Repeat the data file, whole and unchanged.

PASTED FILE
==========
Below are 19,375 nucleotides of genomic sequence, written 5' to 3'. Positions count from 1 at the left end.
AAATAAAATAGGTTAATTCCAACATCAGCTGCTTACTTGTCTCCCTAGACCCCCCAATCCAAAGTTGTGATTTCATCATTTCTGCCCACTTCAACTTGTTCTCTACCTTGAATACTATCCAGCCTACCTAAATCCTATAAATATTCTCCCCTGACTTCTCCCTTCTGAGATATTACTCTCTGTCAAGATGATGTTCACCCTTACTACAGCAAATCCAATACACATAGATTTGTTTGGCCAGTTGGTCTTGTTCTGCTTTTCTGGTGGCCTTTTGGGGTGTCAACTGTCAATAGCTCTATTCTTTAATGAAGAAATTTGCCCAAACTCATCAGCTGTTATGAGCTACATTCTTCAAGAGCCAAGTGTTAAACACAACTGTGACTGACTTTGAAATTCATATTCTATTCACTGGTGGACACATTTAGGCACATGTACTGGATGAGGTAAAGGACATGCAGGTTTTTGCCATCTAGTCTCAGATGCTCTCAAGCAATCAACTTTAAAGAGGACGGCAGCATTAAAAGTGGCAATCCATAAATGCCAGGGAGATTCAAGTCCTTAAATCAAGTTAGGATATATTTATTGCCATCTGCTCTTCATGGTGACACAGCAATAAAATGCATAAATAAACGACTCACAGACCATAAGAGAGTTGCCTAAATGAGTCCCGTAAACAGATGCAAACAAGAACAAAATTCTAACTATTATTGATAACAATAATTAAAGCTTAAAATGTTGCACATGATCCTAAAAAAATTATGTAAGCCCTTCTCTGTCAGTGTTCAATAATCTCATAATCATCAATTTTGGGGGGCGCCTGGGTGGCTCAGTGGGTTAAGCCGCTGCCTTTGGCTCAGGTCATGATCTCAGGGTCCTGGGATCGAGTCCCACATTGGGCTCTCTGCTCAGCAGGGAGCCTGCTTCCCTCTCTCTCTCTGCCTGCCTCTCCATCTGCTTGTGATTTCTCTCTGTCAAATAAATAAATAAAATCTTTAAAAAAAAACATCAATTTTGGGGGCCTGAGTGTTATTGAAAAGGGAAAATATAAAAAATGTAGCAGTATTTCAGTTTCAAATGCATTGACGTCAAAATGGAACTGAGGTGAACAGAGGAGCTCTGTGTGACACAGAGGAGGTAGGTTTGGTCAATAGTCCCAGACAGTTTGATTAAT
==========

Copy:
Below are 19,375 nucleotides of genomic sequence, written 5' to 3'. Positions count from 1 at the left end.
AAATAAAATAGGTTAATTCCAACATCAGCTGCTTACTTGTCTCCCTAGACCCCCCAATCCAAAGTTGTGATTTCATCATTTCTGCCCACTTCAACTTGTTCTCTACCTTGAATACTATCCAGCCTACCTAAATCCTATAAATATTCTCCCCTGACTTCTCCCTTCTGAGATATTACTCTCTGTCAAGATGATGTTCACCCTTACTACAGCAAATCCAATACACATAGATTTGTTTGGCCAGTTGGTCTTGTTCTGCTTTTCTGGTGGCCTTTTGGGGTGTCAACTGTCAATAGCTCTATTCTTTAATGAAGAAATTTGCCCAAACTCATCAGCTGTTATGAGCTACATTCTTCAAGAGCCAAGTGTTAAACACAACTGTGACTGACTTTGAAATTCATATTCTATTCACTGGTGGACACATTTAGGCACATGTACTGGATGAGGTAAAGGACATGCAGGTTTTTGCCATCTAGTCTCAGATGCTCTCAAGCAATCAACTTTAAAGAGGACGGCAGCATTAAAAGTGGCAATCCATAAATGCCAGGGAGATTCAAGTCCTTAAATCAAGTTAGGATATATTTATTGCCATCTGCTCTTCATGGTGACACAGCAATAAAATGCATAAATAAACGACTCACAGACCATAAGAGAGTTGCCTAAATGAGTCCCGTAAACAGATGCAAACAAGAACAAAATTCTAACTATTATTGATAACAATAATTAAAGCTTAAAATGTTGCACATGATCCTAAAAAAATTATGTAAGCCCTTCTCTGTCAGTGTTCAATAATCTCATAATCATCAATTTTGGGGGGCGCCTGGGTGGCTCAGTGGGTTAAGCCGCTGCCTTTGGCTCAGGTCATGATCTCAGGGTCCTGGGATCGAGTCCCACATTGGGCTCTCTGCTCAGCAGGGAGCCTGCTTCCCTCTCTCTCTCTGCCTGCCTCTCCATCTGCTTGTGATTTCTCTCTGTCAAATAAATAAATAAAATCTTTAAAAAAAAACATCAATTTTGGGGGCCTGAGTGTTATTGAAAAGGGAAAATATAAAAAATGTAGCAGTATTTCAGTTTCAAATGCATTGACGTCAAAATGGAACTGAGGTGAACAGAGGAGCTCTGTGTGACACAGAGGAGGTAGGTTTGGTCAATAGTCCCAGACAGTTTGATTAAT